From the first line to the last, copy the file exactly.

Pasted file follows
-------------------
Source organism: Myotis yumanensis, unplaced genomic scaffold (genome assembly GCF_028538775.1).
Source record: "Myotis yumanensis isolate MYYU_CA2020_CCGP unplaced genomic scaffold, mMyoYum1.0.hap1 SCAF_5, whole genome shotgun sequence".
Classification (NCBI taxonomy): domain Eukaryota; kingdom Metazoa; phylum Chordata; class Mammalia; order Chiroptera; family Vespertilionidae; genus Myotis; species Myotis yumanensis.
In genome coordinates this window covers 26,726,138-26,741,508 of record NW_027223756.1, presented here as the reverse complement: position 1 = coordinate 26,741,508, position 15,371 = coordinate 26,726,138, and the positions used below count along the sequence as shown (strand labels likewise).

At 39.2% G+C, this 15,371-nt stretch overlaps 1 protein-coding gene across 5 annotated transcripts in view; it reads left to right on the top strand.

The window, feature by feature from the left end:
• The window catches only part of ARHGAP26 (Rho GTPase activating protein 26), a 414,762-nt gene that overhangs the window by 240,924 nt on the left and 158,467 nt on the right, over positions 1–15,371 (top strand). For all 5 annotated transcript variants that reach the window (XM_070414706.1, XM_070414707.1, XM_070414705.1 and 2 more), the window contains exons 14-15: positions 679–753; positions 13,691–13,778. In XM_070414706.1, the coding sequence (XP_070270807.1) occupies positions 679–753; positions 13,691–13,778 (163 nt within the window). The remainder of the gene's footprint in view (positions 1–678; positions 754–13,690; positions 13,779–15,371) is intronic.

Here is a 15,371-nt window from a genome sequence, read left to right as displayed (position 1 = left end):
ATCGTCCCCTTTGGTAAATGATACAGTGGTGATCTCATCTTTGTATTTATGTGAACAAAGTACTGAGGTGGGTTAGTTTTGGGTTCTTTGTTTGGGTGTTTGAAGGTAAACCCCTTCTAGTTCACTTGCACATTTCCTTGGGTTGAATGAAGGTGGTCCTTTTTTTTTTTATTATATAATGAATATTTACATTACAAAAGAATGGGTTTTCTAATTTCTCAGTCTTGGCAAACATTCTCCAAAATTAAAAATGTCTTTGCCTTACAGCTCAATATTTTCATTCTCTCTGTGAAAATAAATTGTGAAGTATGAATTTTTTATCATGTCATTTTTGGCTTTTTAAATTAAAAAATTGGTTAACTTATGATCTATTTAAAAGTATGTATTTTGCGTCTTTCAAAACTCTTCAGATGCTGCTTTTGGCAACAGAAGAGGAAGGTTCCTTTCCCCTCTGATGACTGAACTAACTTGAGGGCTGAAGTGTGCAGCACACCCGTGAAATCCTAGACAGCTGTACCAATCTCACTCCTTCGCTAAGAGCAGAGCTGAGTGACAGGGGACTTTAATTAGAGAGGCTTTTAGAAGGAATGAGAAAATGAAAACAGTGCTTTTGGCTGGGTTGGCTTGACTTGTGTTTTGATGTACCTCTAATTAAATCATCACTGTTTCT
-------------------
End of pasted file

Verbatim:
Source organism: Myotis yumanensis, unplaced genomic scaffold (genome assembly GCF_028538775.1).
Source record: "Myotis yumanensis isolate MYYU_CA2020_CCGP unplaced genomic scaffold, mMyoYum1.0.hap1 SCAF_5, whole genome shotgun sequence".
Classification (NCBI taxonomy): domain Eukaryota; kingdom Metazoa; phylum Chordata; class Mammalia; order Chiroptera; family Vespertilionidae; genus Myotis; species Myotis yumanensis.
In genome coordinates this window covers 26,726,138-26,741,508 of record NW_027223756.1, presented here as the reverse complement: position 1 = coordinate 26,741,508, position 15,371 = coordinate 26,726,138, and the positions used below count along the sequence as shown (strand labels likewise).

At 39.2% G+C, this 15,371-nt stretch overlaps 1 protein-coding gene across 5 annotated transcripts in view; it reads left to right on the top strand.

The window, feature by feature from the left end:
• The window catches only part of ARHGAP26 (Rho GTPase activating protein 26), a 414,762-nt gene that overhangs the window by 240,924 nt on the left and 158,467 nt on the right, over positions 1–15,371 (top strand). For all 5 annotated transcript variants that reach the window (XM_070414706.1, XM_070414707.1, XM_070414705.1 and 2 more), the window contains exons 14-15: positions 679–753; positions 13,691–13,778. In XM_070414706.1, the coding sequence (XP_070270807.1) occupies positions 679–753; positions 13,691–13,778 (163 nt within the window). The remainder of the gene's footprint in view (positions 1–678; positions 754–13,690; positions 13,779–15,371) is intronic.

Here is a 15,371-nt window from a genome sequence, read left to right as displayed (position 1 = left end):
ATCGTCCCCTTTGGTAAATGATACAGTGGTGATCTCATCTTTGTATTTATGTGAACAAAGTACTGAGGTGGGTTAGTTTTGGGTTCTTTGTTTGGGTGTTTGAAGGTAAACCCCTTCTAGTTCACTTGCACATTTCCTTGGGTTGAATGAAGGTGGTCCTTTTTTTTTTTATTATATAATGAATATTTACATTACAAAAGAATGGGTTTTCTAATTTCTCAGTCTTGGCAAACATTCTCCAAAATTAAAAATGTCTTTGCCTTACAGCTCAATATTTTCATTCTCTCTGTGAAAATAAATTGTGAAGTATGAATTTTTTATCATGTCATTTTTGGCTTTTTAAATTAAAAAATTGGTTAACTTATGATCTATTTAAAAGTATGTATTTTGCGTCTTTCAAAACTCTTCAGATGCTGCTTTTGGCAACAGAAGAGGAAGGTTCCTTTCCCCTCTGATGACTGAACTAACTTGAGGGCTGAAGTGTGCAGCACACCCGTGAAATCCTAGACAGCTGTACCAATCTCACTCCTTCGCTAAGAGCAGAGCTGAGTGACAGGGGACTTTAATTAGAGAGGCTTTTAGAAGGAATGAGAAAATGAAAACAGTGCTTTTGGCTGGGTTGGCTTGACTTGTGTTTTGATGTACCTCTAATTAAATCATCACTGTTTCT